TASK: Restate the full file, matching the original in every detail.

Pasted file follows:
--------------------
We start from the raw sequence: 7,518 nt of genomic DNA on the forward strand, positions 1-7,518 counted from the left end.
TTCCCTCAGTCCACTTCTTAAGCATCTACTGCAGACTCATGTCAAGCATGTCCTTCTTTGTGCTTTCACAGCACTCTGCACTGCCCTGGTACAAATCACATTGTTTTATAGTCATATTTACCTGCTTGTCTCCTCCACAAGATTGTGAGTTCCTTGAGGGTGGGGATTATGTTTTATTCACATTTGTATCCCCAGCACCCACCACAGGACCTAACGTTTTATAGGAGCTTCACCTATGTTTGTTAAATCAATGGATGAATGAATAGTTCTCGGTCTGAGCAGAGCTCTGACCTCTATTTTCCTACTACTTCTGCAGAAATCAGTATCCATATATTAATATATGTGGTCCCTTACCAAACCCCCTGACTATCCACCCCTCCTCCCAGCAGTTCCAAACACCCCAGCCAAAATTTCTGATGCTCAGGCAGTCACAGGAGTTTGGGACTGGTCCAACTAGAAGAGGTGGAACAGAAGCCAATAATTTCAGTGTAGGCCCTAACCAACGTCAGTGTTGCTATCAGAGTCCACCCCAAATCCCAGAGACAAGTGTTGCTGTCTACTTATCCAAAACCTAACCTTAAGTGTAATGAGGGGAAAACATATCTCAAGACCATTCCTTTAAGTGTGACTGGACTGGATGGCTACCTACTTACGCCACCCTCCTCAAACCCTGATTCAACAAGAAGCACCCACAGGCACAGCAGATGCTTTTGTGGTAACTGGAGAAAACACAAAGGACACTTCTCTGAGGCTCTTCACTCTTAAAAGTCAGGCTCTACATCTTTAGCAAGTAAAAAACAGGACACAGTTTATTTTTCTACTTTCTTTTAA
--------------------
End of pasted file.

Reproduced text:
We start from the raw sequence: 7,518 nt of genomic DNA on the forward strand, positions 1-7,518 counted from the left end.
TTCCCTCAGTCCACTTCTTAAGCATCTACTGCAGACTCATGTCAAGCATGTCCTTCTTTGTGCTTTCACAGCACTCTGCACTGCCCTGGTACAAATCACATTGTTTTATAGTCATATTTACCTGCTTGTCTCCTCCACAAGATTGTGAGTTCCTTGAGGGTGGGGATTATGTTTTATTCACATTTGTATCCCCAGCACCCACCACAGGACCTAACGTTTTATAGGAGCTTCACCTATGTTTGTTAAATCAATGGATGAATGAATAGTTCTCGGTCTGAGCAGAGCTCTGACCTCTATTTTCCTACTACTTCTGCAGAAATCAGTATCCATATATTAATATATGTGGTCCCTTACCAAACCCCCTGACTATCCACCCCTCCTCCCAGCAGTTCCAAACACCCCAGCCAAAATTTCTGATGCTCAGGCAGTCACAGGAGTTTGGGACTGGTCCAACTAGAAGAGGTGGAACAGAAGCCAATAATTTCAGTGTAGGCCCTAACCAACGTCAGTGTTGCTATCAGAGTCCACCCCAAATCCCAGAGACAAGTGTTGCTGTCTACTTATCCAAAACCTAACCTTAAGTGTAATGAGGGGAAAACATATCTCAAGACCATTCCTTTAAGTGTGACTGGACTGGATGGCTACCTACTTACGCCACCCTCCTCAAACCCTGATTCAACAAGAAGCACCCACAGGCACAGCAGATGCTTTTGTGGTAACTGGAGAAAACACAAAGGACACTTCTCTGAGGCTCTTCACTCTTAAAAGTCAGGCTCTACATCTTTAGCAAGTAAAAAACAGGACACAGTTTATTTTTCTACTTTCTTTTAA